The Two Rate Three Color Marker (trTCM) described in RFC 2698 marks packets in an IP stream based on two different traffic rates, Peak Information Rate (PIR), and Committed Information Rate (CIR), and corresponding burst sizes Committed Burst Size (CBS) and Peak Information Burst (PBS). According to trTCM, a packet is marked red if it exceeds PIR, and if the packet does not exceed PIR, it is marked yellow or green depending on whether it exceeds CIR or does not exceed CIR. By making use of two rates, a peak traffic rate (or simply, peak rate), and a committed rate, trTCM is able to monitor peak rate traffic separate from committed rate traffic.
Both srTCM and trTCM contemplate a metering device that meters each packet in a traffic stream and forwards, or passes, the packet to a marker that colors the packet. Both algorithms operate in one of two modes, color-blind mode, in which the meter receives the traffic stream as if it is uncolored, and color-aware mode, in which packets in the received traffic stream are already colored (“pre-colored”), for example, one of colors green, yellow, and red. The details of the pre-coloring process and how the meter detects or determines the color of a packet is implementation specific and outside the scope of the RFCs as well as this invention.
The RFCs disclose the marker recoloring a packet based on the results of the meter, and provide, as an example, coding the color as a codepoint in the Diffserv (DS) field of the packet in a per-hop behavior (PHB) specific manner, and refers one to IETF RFC2474 for further information. See Nichols, K., Blake, S., Baker, F. and D. Black, “Definition of the Differentiated Services Field (DS Field) in the IPv4 and IPv6 Headers”, RFC 2474, December, 1998. The color can be coded as a drop precedence of the packet, according to RFC2597. See Blake, S., Black, D., Carlson, M., Davies, E., Wang, Z. and W. Weiss, “An Architecture for Differentiated Services”, RFC 2475, December 1998.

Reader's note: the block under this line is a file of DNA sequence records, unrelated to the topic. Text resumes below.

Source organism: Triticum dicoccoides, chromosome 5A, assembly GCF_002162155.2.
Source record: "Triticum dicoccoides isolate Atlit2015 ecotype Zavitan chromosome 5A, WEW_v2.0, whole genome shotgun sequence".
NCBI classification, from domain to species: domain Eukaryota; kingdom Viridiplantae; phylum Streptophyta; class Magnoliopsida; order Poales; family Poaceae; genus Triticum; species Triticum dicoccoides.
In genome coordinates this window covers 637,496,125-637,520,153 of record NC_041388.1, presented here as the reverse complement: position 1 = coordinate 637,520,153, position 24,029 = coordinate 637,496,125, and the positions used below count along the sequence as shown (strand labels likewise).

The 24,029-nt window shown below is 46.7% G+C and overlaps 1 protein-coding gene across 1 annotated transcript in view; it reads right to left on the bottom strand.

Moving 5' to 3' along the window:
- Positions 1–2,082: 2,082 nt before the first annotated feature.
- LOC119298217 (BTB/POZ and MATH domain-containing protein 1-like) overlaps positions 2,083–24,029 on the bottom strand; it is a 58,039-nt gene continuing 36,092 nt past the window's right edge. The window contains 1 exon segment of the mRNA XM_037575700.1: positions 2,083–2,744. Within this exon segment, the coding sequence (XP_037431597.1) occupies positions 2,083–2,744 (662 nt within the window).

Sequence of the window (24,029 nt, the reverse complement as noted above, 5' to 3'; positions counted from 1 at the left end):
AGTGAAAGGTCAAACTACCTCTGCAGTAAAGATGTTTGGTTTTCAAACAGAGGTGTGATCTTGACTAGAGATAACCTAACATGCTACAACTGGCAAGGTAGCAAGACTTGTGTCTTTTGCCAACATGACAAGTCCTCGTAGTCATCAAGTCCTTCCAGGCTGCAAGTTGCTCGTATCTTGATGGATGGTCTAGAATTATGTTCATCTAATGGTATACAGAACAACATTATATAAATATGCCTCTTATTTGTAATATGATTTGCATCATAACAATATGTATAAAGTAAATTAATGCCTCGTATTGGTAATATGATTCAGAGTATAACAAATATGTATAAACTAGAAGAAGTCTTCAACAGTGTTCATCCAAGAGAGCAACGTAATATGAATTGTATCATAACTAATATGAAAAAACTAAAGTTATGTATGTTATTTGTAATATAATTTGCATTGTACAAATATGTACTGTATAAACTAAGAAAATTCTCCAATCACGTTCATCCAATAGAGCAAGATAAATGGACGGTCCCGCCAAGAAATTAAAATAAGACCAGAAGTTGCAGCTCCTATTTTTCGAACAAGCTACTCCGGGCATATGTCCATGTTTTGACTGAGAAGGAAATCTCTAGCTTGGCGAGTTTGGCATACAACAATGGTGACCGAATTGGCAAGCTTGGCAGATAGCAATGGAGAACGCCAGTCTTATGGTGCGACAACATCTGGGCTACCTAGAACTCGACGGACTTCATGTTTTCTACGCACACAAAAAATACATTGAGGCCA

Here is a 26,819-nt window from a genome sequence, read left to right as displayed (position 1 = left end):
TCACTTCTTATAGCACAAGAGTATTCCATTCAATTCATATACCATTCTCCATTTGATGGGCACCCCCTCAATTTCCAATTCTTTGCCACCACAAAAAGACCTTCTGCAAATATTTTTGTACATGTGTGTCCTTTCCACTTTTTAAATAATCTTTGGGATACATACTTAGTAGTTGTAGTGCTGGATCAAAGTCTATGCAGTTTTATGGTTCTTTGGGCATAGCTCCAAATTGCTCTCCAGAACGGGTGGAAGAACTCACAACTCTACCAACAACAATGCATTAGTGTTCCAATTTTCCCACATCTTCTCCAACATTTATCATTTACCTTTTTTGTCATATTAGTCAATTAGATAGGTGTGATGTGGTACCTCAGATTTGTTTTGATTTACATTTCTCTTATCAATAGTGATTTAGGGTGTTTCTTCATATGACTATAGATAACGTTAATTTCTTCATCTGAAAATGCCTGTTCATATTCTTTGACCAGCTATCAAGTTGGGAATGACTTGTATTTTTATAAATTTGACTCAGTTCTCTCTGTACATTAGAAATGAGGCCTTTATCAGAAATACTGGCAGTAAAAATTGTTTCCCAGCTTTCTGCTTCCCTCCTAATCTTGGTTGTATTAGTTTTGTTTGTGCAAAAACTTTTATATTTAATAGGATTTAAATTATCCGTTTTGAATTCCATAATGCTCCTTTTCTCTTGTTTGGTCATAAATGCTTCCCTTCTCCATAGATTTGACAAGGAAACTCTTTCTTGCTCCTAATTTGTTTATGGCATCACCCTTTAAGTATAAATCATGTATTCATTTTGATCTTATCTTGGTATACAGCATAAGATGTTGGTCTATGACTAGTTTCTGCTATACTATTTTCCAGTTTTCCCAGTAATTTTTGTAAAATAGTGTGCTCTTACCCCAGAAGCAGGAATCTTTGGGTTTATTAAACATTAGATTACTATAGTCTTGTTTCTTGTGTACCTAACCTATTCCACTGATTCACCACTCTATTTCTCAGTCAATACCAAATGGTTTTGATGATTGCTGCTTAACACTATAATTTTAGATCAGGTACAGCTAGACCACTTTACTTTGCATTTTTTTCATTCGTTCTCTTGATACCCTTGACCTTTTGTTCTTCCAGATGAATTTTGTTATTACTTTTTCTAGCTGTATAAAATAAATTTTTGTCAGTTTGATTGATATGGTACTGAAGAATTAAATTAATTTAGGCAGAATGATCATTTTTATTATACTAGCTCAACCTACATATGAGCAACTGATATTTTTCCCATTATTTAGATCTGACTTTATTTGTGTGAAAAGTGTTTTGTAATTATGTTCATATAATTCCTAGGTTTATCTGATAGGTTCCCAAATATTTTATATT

Both color markers can mark packets in a traffic stream, for example, such that different levels of assurance are provided to packets based on whether the packets are green, yellow or red. Decreasing levels of service may be provided to green, then yellow, then red, packets. For example, green packets may be guaranteed delivery, or at least forwarded with a low probability of being discarded or dropped, while yellow packets may be forwarded on a best effort basis, and red packets dropped.
The RFCs describe Three Color Markers as a way of controlling the admission rate, burst size, and drop precedence of a single stream of packetized data. They do not address how to control these characteristics when the data is divided into multiple streams of different priorities.
Prior approaches to using these markers for data streams with multiple priority levels include: